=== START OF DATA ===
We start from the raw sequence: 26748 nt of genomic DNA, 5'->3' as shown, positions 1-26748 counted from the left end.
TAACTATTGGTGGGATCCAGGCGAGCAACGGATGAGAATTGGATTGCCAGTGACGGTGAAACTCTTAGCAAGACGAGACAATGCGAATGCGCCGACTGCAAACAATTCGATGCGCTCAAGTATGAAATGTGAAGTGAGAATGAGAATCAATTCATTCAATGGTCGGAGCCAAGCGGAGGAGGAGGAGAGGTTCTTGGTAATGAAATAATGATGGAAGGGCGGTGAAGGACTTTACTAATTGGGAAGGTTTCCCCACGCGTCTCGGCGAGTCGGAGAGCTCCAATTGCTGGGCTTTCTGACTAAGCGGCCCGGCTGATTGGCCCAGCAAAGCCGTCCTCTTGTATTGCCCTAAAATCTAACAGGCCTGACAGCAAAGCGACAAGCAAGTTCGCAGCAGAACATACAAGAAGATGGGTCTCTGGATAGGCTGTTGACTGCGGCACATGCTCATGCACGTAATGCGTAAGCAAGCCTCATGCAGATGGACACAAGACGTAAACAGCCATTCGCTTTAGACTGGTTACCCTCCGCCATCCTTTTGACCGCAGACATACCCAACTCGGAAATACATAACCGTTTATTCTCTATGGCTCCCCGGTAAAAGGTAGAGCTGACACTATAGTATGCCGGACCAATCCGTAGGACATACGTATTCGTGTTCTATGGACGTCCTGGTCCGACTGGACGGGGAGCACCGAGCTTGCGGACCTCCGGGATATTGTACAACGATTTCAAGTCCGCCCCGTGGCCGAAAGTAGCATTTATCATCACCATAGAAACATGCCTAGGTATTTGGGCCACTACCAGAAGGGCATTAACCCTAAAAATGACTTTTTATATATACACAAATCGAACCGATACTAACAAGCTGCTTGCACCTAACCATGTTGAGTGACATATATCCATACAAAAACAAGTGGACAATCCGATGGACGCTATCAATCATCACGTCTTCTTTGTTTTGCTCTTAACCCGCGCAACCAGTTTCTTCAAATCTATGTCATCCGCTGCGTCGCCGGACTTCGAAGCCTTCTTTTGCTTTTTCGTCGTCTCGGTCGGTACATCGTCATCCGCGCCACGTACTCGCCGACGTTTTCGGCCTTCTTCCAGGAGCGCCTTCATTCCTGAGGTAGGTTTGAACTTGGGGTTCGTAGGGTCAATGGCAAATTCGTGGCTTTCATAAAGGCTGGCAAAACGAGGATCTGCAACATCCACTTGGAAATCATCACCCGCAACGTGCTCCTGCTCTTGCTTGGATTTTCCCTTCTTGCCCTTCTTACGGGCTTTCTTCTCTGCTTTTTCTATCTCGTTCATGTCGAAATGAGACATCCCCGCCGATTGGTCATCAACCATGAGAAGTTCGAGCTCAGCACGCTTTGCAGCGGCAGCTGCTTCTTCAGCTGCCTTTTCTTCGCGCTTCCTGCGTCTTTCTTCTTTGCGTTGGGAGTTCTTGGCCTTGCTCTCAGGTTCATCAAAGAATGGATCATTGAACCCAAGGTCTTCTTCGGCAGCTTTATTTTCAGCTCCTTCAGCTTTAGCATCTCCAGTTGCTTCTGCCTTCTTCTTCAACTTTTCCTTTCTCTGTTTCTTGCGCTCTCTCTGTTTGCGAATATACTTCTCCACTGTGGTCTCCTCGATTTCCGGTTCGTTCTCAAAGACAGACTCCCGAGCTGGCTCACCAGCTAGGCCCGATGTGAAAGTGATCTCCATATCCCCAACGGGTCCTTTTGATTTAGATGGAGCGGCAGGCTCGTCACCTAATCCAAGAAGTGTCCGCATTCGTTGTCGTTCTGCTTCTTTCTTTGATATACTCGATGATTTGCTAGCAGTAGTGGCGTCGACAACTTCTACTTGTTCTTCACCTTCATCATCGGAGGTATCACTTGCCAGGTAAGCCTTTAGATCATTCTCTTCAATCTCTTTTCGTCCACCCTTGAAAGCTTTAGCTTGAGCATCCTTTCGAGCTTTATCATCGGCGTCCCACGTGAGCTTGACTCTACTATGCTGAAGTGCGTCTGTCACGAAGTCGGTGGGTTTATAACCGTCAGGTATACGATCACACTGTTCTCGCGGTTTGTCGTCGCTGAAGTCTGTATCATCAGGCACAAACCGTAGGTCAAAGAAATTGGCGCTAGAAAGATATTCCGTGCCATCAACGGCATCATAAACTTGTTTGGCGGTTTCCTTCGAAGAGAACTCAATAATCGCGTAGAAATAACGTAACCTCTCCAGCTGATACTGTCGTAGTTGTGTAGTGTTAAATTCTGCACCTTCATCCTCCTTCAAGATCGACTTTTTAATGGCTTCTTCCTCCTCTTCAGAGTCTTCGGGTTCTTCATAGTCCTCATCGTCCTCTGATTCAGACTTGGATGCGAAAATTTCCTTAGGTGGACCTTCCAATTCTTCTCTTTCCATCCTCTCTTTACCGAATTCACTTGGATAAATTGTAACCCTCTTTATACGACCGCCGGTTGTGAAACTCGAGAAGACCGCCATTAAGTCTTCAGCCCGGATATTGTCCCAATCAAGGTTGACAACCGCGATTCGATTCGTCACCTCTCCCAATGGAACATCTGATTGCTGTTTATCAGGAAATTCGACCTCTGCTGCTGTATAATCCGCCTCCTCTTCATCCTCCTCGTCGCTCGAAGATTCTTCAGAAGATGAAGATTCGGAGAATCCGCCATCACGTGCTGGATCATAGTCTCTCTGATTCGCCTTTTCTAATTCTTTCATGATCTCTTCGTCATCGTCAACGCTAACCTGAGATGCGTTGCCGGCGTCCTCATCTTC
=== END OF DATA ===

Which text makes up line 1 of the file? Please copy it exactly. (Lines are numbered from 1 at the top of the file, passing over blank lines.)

We start from the raw sequence: 26748 nt of genomic DNA, 5'->3' as shown, positions 1-26748 counted from the left end.